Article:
Once upon a time, for one-time events, I used Audio-Technica AT854R on a separate table in the center of the tables arranged in a ring. This eliminated the clatter of people tapping their fingers on the table, dropping pens, notebooks, glasses, etc. It is also desirable to use an automix, such as a "MixAssist" from Sound Devices. Shure of a similar configuration may be available today.
For permanent installation, there are many boundary microphones from Audio Technica or Shure.
In any case, you will have to lay the cable, even if the microphones are digital.
Old 4 weeks ago | Show parent
  #4
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1 Review written
🎧 5 years
i do occasionally need to re-create somewhat similar setups; technically speaking, i'm using hypercardioid sdc's, a capable desk with auto mixer, dynamic and spectral processing on all i/o's, mix-minus buses, a bit of broadcast processing and some live sr gear (dsp amps, speakers); i do neither rely on installed speakers nor do i have to worry about cameras or lights though...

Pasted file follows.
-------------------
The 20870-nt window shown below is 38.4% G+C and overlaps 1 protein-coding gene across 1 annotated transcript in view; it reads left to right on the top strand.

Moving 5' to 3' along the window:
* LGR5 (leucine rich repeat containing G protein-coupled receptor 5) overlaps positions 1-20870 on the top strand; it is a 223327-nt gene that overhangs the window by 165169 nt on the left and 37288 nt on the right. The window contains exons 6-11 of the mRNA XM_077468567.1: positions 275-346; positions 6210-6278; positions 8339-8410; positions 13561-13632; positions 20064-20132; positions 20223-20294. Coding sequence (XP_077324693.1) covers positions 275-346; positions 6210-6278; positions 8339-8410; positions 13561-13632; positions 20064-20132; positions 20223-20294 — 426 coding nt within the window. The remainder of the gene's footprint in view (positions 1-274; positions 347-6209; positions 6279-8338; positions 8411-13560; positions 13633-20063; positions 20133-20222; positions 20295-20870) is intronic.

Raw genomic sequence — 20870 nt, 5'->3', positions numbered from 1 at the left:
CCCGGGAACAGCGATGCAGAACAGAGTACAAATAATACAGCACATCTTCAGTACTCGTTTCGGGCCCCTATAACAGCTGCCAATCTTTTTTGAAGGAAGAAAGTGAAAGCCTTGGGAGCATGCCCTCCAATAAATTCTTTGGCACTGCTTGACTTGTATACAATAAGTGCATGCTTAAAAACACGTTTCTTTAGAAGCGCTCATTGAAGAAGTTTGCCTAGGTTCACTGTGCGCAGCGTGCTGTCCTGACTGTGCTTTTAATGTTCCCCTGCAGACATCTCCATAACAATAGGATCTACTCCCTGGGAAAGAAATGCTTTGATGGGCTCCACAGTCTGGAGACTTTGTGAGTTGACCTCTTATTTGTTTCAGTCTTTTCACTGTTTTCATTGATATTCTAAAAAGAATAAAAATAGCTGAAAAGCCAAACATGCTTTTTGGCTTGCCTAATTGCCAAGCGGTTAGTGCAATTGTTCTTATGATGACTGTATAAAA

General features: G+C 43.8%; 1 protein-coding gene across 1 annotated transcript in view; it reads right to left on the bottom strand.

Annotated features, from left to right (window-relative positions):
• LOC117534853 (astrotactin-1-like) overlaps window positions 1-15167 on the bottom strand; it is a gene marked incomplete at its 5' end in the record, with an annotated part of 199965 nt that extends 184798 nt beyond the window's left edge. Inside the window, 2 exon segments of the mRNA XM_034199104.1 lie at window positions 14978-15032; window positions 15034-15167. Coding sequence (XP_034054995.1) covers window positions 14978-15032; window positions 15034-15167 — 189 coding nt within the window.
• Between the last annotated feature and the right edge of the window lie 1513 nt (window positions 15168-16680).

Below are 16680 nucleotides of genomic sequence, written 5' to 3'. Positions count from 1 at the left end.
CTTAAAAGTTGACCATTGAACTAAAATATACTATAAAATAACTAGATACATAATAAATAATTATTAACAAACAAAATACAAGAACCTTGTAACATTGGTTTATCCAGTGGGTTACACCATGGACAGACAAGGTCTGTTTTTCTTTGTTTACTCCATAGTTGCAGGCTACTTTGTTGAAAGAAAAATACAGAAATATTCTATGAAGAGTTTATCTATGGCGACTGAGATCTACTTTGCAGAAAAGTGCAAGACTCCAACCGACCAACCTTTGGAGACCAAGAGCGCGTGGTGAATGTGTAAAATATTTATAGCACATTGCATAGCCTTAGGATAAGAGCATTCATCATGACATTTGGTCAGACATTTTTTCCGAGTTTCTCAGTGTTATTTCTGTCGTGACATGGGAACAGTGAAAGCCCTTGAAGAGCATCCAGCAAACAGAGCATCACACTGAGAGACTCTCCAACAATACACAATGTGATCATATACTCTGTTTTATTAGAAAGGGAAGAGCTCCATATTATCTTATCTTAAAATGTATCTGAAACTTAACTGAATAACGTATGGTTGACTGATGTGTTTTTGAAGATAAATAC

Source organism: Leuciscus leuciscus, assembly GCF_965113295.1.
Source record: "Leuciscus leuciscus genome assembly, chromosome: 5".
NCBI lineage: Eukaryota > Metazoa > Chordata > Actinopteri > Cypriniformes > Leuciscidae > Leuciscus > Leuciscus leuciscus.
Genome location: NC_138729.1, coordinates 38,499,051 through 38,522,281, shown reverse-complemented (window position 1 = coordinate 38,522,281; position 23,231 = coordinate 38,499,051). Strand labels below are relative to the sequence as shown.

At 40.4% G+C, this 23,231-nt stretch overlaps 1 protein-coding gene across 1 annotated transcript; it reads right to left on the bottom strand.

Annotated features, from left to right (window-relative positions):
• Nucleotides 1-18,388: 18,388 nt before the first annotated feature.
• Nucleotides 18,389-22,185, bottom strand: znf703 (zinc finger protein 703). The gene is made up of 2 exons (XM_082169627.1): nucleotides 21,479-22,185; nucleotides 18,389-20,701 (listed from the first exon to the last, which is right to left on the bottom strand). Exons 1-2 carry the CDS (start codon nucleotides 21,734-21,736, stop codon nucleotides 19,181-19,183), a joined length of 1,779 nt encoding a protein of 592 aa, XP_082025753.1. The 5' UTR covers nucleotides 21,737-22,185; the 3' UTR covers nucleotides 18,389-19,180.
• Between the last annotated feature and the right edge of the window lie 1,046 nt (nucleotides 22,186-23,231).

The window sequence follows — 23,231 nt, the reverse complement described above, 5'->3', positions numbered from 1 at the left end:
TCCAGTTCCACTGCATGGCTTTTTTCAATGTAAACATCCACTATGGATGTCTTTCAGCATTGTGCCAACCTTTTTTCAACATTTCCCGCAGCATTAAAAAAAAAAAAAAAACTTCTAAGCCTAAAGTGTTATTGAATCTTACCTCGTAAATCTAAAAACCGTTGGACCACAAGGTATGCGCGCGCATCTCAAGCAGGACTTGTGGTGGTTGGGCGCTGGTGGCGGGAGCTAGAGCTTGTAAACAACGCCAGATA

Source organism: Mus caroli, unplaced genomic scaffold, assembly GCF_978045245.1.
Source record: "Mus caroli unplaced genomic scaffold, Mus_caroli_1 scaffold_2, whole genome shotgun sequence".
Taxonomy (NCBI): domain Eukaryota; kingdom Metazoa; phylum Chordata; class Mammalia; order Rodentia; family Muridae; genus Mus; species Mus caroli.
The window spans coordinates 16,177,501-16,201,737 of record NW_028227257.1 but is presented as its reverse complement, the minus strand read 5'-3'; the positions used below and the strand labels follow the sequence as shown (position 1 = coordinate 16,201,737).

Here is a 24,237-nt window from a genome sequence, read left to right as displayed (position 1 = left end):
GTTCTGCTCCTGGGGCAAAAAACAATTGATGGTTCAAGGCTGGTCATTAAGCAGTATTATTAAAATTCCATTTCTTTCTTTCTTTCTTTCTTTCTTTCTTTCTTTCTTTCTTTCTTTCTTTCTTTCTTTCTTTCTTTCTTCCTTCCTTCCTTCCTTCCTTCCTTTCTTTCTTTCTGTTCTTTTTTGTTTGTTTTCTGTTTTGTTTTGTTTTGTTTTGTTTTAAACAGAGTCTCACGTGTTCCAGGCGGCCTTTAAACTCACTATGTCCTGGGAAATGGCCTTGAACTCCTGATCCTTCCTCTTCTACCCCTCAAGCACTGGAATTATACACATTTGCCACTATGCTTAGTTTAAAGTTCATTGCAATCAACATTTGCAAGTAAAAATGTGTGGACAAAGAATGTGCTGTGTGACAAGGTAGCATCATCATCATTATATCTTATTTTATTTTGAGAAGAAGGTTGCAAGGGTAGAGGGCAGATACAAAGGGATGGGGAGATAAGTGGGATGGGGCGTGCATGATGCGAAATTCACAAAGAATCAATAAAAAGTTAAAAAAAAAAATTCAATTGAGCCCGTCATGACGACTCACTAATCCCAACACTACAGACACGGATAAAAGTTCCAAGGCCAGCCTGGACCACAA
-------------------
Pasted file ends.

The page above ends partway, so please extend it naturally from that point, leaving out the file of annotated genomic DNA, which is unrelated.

...so what i'm doing is essentially to squeeze in a somewhat clever mix matrix between people phoning in and the panel disussing in the main room (and foh, monitor world, control room, cry room, press room, broadcast trucks etc.); i have to make sure that every i/o is as clean as possible, is activated if needed, an appropriate mix gets distributed to a limited/restricted amount of participants and/or is continuously feeding the desired destinations.


___


maybe more suitable for you: ev/bosch has some table mics with dante outputs...
Old 4 weeks ago
  #5
Here for the gear
 
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🎧 10 years
Having done this sort of thing a few times... There is a significant inflection point around whether you need to amplify the mics in the room. If not, you can do PCCs or the like, automix them and get a reasonable sounding broadcast. If yes (and because you mentioned ceiling speakers, I guess that's the case), then you should use gooseneck mics for better gain before feedback, and one mic per 2 people at a minimum. There are several good push-to-talk systems which will give you a mixed output, from Bosch, Shure and others, or since it's just 20 participants, you can use individual mics like MX412 and a console automixer. The specific Shure systems I've used are DDS5900 (wired) and MXCW (wireless, Dante). I'd look for a local rental. Hope that helps!
Old 4 weeks ago
  #6
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🎧 10 years